Earn a seven-fold ROI for a plain language investment

What if spending $1 could save you $7? What if spending $1,785 could save you $14,775?

What if your investment saved a team of three of your writers 1 working day a week? That’s 360 hours a year. And what if that investment saved your managers’ teams, line managers, and decision-makers time as well? You can achieve all these savings with a shift to plain language writing.

It’s easy to say that your organisation doesn’t have the resources and time to introduce plain language. But plain language will save you resources and time.

Calculating the cost of bad writing

We’ve based our calculations on simple assumptions. We used the calculator for counting the cost of wasting time with bad writing that’s on the website rewriteforchange.com. We estimated the cost for a team of three managers, each being paid $40 an hour.

We suggested they may each waste 3 hours a week on writing. Some examples: labouring over their own drafts, reviewing and rewriting their colleagues’ documents, and chasing other people to clarify information in documents and emails.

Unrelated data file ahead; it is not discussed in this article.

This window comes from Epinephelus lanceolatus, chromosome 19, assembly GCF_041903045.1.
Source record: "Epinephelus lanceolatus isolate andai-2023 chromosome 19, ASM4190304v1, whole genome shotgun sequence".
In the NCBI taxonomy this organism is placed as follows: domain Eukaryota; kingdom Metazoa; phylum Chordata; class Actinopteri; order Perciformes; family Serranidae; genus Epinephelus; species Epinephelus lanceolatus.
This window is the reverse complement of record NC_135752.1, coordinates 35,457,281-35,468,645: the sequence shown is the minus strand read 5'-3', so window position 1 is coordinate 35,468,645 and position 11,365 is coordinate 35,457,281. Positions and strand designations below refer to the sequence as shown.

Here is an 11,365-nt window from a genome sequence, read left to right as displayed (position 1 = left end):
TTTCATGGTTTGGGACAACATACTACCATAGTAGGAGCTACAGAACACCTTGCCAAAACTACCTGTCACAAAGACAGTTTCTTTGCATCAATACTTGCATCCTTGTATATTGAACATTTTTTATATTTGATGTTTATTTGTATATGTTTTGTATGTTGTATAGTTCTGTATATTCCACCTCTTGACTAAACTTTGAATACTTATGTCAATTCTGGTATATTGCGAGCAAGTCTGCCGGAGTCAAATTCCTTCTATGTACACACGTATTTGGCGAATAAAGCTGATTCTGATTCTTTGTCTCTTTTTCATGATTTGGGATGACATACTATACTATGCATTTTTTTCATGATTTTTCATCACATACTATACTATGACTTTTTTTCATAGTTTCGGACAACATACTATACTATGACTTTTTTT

The calculator did the rest, telling us that bad writing wastes this team 360 hours a year, worth $16,560.

Calculating the investment and the savings

For the sake of our calculations, we then sent the three managers on our Business Writing workshop.

Three seats at a public workshop add up to $1,785. A plain language culture change would go much further than that. But plain language principles are at the heart of this workshop.

The workshop shows the managers techniques that simplify the task of writing, reduce the burden on their team and other readers, and make their reader’s job easy. If that saves each manager the full 3 hours a week, the $1,785 investment saves the team $14,775.

It’s a mathematical model. But it shows the concrete benefit of investing in plain language, for your three managers and many around them.

Making change that goes further and yields greater results

Transforming your whole organisation’s writing is a bigger job. It would touch the working lives of many more people than your three managers. It would involve much more than a workshop. And it has the power to bring much bigger, and more beneficial change.

(This blog post first appeared on rewriteforchange.com)

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